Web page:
Social networks

It's worse than you think

I’ve written before about how the business model of Facebook drives the algorithm, and the algorithm drives our current political situation in which lies and conspiracy theories are resurgent.

It turns out that the situation is worse than that.

Researchers at Indiana University Bloomington have built simulations of social networks, in which each node is an imaginary person with a random set of connections to other nodes. To model the real world, each simulated person has a limited attention span — they can only process a certain number of incoming messages. The messages are assumed to vary randomly in quality, and like in the real world, each person can choose to rebroadcast a message, or not. In the simulation, the decision whether to rebroadcast is random, rather than being driven by “virality” or cognitive bias, so the simulation is an optimistic one.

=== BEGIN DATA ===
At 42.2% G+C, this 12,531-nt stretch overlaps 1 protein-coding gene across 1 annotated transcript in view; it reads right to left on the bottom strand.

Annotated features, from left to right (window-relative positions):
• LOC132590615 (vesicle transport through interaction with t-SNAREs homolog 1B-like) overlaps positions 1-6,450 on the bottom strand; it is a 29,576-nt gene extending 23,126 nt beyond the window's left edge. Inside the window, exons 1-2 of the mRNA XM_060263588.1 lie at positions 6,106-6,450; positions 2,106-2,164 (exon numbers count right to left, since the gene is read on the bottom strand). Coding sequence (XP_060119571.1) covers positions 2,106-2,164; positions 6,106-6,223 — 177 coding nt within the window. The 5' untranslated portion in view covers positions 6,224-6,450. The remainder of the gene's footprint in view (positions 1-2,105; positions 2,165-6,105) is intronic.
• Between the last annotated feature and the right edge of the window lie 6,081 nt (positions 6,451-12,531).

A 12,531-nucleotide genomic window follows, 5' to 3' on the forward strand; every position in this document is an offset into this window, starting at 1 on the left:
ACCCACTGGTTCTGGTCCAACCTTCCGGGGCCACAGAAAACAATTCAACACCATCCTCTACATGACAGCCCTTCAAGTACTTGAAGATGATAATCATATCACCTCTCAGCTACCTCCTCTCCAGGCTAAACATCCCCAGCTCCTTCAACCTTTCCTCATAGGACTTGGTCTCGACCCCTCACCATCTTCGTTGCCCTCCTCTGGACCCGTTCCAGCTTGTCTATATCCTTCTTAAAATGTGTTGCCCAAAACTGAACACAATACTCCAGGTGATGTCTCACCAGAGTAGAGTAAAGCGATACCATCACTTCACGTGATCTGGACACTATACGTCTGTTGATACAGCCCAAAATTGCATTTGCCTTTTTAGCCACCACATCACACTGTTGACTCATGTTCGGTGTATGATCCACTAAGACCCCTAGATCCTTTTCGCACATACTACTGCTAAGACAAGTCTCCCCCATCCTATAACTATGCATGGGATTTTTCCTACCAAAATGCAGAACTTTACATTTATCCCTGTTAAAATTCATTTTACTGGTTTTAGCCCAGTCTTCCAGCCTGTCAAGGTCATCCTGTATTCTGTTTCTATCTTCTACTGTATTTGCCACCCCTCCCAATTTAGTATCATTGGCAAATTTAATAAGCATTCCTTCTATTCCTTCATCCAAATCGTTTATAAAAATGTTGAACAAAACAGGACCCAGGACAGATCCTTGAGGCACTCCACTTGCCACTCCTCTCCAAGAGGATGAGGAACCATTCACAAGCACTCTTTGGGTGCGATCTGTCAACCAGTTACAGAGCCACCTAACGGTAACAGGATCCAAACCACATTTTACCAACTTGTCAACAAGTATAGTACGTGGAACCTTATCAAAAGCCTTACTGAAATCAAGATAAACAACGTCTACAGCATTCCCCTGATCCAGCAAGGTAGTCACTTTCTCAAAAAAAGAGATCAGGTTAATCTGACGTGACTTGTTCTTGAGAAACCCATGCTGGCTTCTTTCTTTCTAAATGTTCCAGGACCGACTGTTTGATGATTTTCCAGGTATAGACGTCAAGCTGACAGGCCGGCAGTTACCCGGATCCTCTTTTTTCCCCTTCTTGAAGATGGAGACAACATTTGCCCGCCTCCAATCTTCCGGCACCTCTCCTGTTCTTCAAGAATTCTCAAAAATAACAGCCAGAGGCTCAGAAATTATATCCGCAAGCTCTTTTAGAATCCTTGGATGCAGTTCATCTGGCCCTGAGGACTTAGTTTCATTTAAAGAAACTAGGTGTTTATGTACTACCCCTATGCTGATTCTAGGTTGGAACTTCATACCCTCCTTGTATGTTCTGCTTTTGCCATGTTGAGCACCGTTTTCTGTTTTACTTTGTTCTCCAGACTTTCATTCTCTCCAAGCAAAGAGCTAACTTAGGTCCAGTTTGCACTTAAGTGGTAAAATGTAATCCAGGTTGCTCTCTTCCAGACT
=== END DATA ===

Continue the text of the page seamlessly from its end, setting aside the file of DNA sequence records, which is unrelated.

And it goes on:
It turns out that message propagation follows a power law: the probability of a meme being shared a given number of times is roughly proportional to an inverse power of that number. This turns out to mean that as the number of messages in the network rises, the quality of those which propagate falls.

Another way to look at it: As soon as your news feed becomes too big for you to read all of it and then decide whether to repost anything, the quality of information you propagate is going to fall because of that filtering process. Give everyone the same problem, let everyone in the world talk to everyone else, and increase the overload by a factor of 10 to 100, and you have today’s information hellscape.